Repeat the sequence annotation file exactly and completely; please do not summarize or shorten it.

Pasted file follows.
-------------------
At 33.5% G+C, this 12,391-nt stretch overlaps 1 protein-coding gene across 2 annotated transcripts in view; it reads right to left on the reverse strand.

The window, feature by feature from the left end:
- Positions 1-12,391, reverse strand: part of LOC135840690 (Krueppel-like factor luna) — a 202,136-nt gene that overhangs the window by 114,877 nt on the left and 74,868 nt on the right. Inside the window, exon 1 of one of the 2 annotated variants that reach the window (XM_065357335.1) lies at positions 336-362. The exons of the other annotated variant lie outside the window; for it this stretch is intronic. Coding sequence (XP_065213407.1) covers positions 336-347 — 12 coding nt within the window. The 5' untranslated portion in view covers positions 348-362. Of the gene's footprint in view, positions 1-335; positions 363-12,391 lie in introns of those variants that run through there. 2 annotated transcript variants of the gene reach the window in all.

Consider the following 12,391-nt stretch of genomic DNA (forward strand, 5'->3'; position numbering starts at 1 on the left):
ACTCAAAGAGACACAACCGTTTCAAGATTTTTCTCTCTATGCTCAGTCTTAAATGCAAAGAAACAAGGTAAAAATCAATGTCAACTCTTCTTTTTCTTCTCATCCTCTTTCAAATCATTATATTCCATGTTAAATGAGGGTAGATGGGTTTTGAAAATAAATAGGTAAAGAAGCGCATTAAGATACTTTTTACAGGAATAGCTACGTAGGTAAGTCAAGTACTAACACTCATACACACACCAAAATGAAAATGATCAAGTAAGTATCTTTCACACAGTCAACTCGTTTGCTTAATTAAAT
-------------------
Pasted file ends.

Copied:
At 33.5% G+C, this 12,391-nt stretch overlaps 1 protein-coding gene across 2 annotated transcripts in view; it reads right to left on the reverse strand.

The window, feature by feature from the left end:
- Positions 1-12,391, reverse strand: part of LOC135840690 (Krueppel-like factor luna) — a 202,136-nt gene that overhangs the window by 114,877 nt on the left and 74,868 nt on the right. Inside the window, exon 1 of one of the 2 annotated variants that reach the window (XM_065357335.1) lies at positions 336-362. The exons of the other annotated variant lie outside the window; for it this stretch is intronic. Coding sequence (XP_065213407.1) covers positions 336-347 — 12 coding nt within the window. The 5' untranslated portion in view covers positions 348-362. Of the gene's footprint in view, positions 1-335; positions 363-12,391 lie in introns of those variants that run through there. 2 annotated transcript variants of the gene reach the window in all.

Consider the following 12,391-nt stretch of genomic DNA (forward strand, 5'->3'; position numbering starts at 1 on the left):
ACTCAAAGAGACACAACCGTTTCAAGATTTTTCTCTCTATGCTCAGTCTTAAATGCAAAGAAACAAGGTAAAAATCAATGTCAACTCTTCTTTTTCTTCTCATCCTCTTTCAAATCATTATATTCCATGTTAAATGAGGGTAGATGGGTTTTGAAAATAAATAGGTAAAGAAGCGCATTAAGATACTTTTTACAGGAATAGCTACGTAGGTAAGTCAAGTACTAACACTCATACACACACCAAAATGAAAATGATCAAGTAAGTATCTTTCACACAGTCAACTCGTTTGCTTAATTAAAT